mothers have to undergo many problems to ensure their families don't go hungry.

mothers have to undergo many problems to ensure their families don’t go hungry.

Unlike their male counterparts, women farmers have little or no access to financial resources. This’ due to the fact that all they produce is food for the family and no surplus to for selling to earn them extra income like men. This leaves women in a situation where they can’t afford to even develop their farms nor get inputs such as fertilizers and seeds for the next season. This poses one of the greatest problems to mothers as it makes it hard for them to take care of their families.
As opposed to men, women have to endure working in poor working environment; since our mothers farm and produce only enough for the family, they don’t have money to hire labour, they have to do all the work by themselves. This is very tedious as the mothers stay on their farms for more than eight hours a day. They sacrifice; do all this to ensure that their families don’t go hungry.
Pests and diseases are a menace that affects all farmers but women are more affected. Pests and diseases are the greatest enemies to crops. While men have access to both resources and means for combating them, women are limited by their lack of access to resources. Mothers therefore resort to using free, inefficient means to control the pests and diseases. Their crops are still infested by pests and diseases lowering their farm’s productivity.
Actually, mothers have to overcome a lot of challenges in their quest to fulfill their motherhood role of feeding their families. A fact we should not forget as we celebrate our wonderful mothers. To all women of the world so I say, “Happy Mother’s day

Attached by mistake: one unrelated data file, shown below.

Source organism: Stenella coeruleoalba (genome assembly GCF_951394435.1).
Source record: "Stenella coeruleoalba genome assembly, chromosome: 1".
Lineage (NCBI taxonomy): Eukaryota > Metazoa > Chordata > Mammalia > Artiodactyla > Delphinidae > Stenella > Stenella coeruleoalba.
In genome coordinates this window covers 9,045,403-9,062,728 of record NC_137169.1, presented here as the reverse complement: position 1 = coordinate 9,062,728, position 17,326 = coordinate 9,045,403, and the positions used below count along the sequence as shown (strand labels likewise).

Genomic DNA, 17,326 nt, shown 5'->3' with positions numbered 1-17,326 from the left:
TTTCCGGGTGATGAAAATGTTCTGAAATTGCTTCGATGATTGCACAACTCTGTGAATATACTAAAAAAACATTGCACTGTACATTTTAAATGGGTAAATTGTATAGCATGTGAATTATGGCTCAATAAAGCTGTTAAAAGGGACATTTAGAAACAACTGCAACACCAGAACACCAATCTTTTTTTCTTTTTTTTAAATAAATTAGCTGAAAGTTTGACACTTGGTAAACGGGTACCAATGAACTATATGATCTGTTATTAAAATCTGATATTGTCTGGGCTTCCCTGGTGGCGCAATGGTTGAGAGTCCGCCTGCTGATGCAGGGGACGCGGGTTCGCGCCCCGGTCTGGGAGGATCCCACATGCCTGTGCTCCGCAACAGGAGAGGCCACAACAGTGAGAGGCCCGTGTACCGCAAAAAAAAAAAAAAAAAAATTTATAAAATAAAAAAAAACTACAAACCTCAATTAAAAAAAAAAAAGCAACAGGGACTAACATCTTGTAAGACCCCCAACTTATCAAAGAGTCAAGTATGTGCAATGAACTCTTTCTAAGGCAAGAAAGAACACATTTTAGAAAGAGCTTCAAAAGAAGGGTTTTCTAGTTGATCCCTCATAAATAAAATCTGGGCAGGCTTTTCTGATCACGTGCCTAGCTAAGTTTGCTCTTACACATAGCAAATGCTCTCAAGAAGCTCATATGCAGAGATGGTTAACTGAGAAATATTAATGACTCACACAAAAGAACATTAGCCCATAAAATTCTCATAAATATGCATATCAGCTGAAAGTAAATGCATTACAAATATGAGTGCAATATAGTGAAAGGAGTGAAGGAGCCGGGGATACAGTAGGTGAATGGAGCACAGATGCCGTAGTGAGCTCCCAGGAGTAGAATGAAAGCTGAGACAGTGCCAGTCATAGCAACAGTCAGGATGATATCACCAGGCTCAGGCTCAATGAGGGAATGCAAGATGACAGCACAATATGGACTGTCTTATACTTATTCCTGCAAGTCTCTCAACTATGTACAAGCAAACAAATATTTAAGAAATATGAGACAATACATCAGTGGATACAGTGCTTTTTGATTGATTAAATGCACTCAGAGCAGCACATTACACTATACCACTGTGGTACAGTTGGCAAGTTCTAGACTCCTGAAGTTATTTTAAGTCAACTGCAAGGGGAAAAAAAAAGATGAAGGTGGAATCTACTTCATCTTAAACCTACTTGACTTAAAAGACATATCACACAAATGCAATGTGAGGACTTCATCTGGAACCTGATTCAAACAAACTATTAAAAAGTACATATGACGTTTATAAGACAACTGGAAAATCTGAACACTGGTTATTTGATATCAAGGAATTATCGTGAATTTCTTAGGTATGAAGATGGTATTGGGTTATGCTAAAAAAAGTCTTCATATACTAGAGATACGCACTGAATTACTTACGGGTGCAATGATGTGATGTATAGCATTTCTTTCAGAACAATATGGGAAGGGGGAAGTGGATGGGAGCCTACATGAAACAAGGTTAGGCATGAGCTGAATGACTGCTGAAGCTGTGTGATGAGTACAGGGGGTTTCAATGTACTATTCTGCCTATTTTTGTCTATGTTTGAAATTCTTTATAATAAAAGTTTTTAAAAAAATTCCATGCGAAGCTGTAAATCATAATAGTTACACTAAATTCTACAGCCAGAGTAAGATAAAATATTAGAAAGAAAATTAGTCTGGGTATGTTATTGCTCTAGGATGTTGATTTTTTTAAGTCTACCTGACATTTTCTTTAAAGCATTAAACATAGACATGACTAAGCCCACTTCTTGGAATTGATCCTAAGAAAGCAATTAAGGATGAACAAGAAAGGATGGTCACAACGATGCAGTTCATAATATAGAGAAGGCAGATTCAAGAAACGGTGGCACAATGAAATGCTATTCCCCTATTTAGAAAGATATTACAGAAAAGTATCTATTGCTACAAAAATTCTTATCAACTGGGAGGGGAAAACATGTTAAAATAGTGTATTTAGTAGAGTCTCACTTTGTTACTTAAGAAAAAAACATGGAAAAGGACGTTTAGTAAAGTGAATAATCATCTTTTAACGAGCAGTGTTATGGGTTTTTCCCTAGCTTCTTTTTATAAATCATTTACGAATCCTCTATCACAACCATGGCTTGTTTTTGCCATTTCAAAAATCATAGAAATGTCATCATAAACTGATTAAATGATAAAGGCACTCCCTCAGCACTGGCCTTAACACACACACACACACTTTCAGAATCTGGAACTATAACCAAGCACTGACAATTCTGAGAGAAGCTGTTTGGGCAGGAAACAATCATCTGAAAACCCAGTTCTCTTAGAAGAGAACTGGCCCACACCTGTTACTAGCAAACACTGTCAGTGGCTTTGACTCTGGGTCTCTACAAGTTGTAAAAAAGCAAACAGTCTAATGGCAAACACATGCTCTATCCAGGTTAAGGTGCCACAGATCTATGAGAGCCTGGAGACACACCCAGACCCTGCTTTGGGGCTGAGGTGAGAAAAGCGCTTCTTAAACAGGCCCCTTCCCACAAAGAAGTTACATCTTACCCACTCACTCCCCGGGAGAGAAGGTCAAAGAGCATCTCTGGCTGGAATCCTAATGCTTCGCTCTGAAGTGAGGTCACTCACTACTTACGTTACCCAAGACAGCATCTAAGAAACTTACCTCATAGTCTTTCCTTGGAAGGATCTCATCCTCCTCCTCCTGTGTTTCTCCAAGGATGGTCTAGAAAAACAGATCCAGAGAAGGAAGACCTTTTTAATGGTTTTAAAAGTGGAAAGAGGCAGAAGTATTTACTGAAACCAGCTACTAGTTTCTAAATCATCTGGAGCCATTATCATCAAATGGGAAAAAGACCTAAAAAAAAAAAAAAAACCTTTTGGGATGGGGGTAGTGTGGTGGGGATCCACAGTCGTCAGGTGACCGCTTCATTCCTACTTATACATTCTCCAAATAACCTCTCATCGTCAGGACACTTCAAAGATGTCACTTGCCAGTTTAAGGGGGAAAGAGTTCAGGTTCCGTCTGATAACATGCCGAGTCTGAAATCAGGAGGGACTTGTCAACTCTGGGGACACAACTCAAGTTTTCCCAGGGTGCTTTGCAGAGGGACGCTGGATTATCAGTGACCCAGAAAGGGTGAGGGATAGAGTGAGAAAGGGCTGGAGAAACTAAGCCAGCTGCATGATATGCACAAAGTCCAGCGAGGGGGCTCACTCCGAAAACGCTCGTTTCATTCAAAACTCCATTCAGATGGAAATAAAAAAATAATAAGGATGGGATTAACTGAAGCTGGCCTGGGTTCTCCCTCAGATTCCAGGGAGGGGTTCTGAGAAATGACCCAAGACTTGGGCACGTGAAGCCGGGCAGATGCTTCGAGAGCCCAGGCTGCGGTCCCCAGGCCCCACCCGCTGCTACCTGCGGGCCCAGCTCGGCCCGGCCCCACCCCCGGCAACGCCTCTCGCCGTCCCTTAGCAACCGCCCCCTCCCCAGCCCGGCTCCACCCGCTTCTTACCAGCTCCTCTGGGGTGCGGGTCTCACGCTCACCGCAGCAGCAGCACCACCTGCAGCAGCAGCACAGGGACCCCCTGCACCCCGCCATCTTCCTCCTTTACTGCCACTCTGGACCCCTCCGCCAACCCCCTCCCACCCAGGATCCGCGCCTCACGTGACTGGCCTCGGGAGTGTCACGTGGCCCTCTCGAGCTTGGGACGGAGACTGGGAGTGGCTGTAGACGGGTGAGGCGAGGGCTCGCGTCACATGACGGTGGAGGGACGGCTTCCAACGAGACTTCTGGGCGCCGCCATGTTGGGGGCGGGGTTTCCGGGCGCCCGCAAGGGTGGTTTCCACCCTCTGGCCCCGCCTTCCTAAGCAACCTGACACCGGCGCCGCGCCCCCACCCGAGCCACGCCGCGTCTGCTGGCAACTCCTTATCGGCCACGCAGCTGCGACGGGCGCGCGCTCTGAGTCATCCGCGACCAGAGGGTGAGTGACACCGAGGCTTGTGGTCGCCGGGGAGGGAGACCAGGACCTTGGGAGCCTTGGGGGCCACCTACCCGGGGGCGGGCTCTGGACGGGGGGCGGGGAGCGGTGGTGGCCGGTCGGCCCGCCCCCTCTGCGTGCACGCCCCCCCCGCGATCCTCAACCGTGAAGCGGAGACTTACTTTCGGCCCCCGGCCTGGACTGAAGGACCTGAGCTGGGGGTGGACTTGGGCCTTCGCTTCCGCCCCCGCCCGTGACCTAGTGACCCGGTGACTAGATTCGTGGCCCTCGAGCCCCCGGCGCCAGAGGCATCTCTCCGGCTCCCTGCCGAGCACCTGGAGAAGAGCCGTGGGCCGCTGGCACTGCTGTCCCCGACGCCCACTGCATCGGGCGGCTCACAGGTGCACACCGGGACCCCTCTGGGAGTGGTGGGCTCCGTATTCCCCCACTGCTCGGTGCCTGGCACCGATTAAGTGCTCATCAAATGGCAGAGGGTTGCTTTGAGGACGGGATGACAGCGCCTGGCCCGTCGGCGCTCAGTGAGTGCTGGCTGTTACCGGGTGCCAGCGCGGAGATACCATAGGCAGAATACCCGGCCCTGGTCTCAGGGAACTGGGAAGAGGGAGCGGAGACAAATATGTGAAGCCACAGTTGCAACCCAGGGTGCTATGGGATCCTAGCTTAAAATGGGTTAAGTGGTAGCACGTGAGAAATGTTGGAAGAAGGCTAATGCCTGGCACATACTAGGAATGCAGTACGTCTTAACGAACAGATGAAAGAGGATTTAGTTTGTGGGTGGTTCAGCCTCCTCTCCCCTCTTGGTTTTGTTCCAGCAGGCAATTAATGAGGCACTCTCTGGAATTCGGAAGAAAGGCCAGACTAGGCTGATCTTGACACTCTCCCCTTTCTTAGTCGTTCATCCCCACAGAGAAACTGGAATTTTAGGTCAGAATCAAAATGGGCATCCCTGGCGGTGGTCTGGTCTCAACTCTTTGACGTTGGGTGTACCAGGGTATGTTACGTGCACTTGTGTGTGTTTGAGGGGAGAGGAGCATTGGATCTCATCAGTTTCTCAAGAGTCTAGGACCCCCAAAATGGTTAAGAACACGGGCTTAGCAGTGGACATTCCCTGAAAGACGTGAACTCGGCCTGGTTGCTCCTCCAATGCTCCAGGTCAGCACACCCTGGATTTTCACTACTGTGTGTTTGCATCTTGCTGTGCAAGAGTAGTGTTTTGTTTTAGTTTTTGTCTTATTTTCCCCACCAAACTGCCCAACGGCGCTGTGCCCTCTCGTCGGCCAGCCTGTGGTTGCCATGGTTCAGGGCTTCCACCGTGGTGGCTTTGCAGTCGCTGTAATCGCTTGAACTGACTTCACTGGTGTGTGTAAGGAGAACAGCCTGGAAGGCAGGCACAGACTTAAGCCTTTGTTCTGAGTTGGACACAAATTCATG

Esther and Agnes selling farm products

Esther and Agnes selling farm products

As youths, our main impediment towards becoming farmers has been our lack of access to land. I have held onto this thinking until recently when I realized I can actually make a living from agriculture without being a land owner. I see people trade in agricultural products – vegetables, cereals, fruits and many others. With this, they would easily pass for your typical farmer selling his or her produce but as I discovered, that’s not true. They are what I would like to call second class farmers.
Esther and Agnes from Kibera slums belong to this class of “second-class” farmers. But I heard one Swahili speaker call them “Mama Mboga” which loosely translates to mother of vegetables. How can you be the mother of vegetable when you are not a farmer? To them, they believe that their work is to link consumers to the farm; they go to the farms and get to their customers whatever they need from there. They have opened up small shops – christened as “Kibanda”. It is in these shops that they conduct their trade – here, they sell eggs, tomatoes, onions, kales, pepper, cabbages, fruits and all that you can get from the farm.

Asking them how they obtain these products, some of them are farmers and so they get them from their farms but others have farmers who do the supplying. The farmers sell these products to them at slightly lower prices compared to their selling prices on the market. Probing further, I learnt a crate of tomatoes is delivered to them at Ksh4000, and it can fetch up to Ksh 10,000. Its paying to be second class farmers for them.

In their "Kibanda",all types of farm products can be found.

In their “Kibanda”,all types of farm products can be found.

“Farmers are the ones who keep us a live,” says Esther, “If they stop farming then we will be finished,” Adds Agnes. If you ate today, you should therefore thank a farmer. This strengthens the assertion that agriculture is the most important sector with the potential to create jobs and change people’s lives. According to these two ladies, this business is what feeds their families and educates their children. “We don’t have land but still benefit from the fruits of farming” says Agnes.
These women are playing an important role in linking farmers to the markets but still benefiting from the same. You don’t have to be a farmer to play a role in agriculture. Hence the importance of understanding agricultural value chains.